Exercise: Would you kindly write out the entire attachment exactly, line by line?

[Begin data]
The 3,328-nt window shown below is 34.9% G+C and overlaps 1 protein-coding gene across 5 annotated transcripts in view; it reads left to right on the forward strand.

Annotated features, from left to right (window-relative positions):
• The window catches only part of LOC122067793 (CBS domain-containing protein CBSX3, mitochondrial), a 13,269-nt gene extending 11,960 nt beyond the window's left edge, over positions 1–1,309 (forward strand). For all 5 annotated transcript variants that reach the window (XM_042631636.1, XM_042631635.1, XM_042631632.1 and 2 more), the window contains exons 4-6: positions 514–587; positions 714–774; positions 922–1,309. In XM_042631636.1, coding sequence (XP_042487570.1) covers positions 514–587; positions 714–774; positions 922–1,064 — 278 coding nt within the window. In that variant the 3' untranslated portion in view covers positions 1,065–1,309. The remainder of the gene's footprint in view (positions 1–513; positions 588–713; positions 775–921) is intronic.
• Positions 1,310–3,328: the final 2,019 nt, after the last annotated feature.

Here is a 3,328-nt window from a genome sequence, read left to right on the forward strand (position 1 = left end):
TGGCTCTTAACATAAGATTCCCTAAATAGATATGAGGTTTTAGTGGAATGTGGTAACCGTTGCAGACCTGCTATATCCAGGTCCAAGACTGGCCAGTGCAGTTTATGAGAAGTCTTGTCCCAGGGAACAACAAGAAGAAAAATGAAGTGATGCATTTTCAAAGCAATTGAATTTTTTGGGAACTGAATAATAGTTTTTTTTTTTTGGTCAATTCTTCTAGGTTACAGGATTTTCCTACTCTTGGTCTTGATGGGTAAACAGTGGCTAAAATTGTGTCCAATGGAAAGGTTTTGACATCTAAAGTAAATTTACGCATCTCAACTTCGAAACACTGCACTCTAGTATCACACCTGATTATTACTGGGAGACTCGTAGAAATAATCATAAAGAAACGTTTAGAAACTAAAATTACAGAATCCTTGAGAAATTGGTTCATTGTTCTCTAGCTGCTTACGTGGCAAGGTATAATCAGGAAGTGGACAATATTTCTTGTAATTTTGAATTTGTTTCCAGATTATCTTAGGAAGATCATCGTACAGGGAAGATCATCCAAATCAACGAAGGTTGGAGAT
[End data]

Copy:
The 3,328-nt window shown below is 34.9% G+C and overlaps 1 protein-coding gene across 5 annotated transcripts in view; it reads left to right on the forward strand.

Annotated features, from left to right (window-relative positions):
• The window catches only part of LOC122067793 (CBS domain-containing protein CBSX3, mitochondrial), a 13,269-nt gene extending 11,960 nt beyond the window's left edge, over positions 1–1,309 (forward strand). For all 5 annotated transcript variants that reach the window (XM_042631636.1, XM_042631635.1, XM_042631632.1 and 2 more), the window contains exons 4-6: positions 514–587; positions 714–774; positions 922–1,309. In XM_042631636.1, coding sequence (XP_042487570.1) covers positions 514–587; positions 714–774; positions 922–1,064 — 278 coding nt within the window. In that variant the 3' untranslated portion in view covers positions 1,065–1,309. The remainder of the gene's footprint in view (positions 1–513; positions 588–713; positions 775–921) is intronic.
• Positions 1,310–3,328: the final 2,019 nt, after the last annotated feature.

Here is a 3,328-nt window from a genome sequence, read left to right on the forward strand (position 1 = left end):
TGGCTCTTAACATAAGATTCCCTAAATAGATATGAGGTTTTAGTGGAATGTGGTAACCGTTGCAGACCTGCTATATCCAGGTCCAAGACTGGCCAGTGCAGTTTATGAGAAGTCTTGTCCCAGGGAACAACAAGAAGAAAAATGAAGTGATGCATTTTCAAAGCAATTGAATTTTTTGGGAACTGAATAATAGTTTTTTTTTTTTGGTCAATTCTTCTAGGTTACAGGATTTTCCTACTCTTGGTCTTGATGGGTAAACAGTGGCTAAAATTGTGTCCAATGGAAAGGTTTTGACATCTAAAGTAAATTTACGCATCTCAACTTCGAAACACTGCACTCTAGTATCACACCTGATTATTACTGGGAGACTCGTAGAAATAATCATAAAGAAACGTTTAGAAACTAAAATTACAGAATCCTTGAGAAATTGGTTCATTGTTCTCTAGCTGCTTACGTGGCAAGGTATAATCAGGAAGTGGACAATATTTCTTGTAATTTTGAATTTGTTTCCAGATTATCTTAGGAAGATCATCGTACAGGGAAGATCATCCAAATCAACGAAGGTTGGAGAT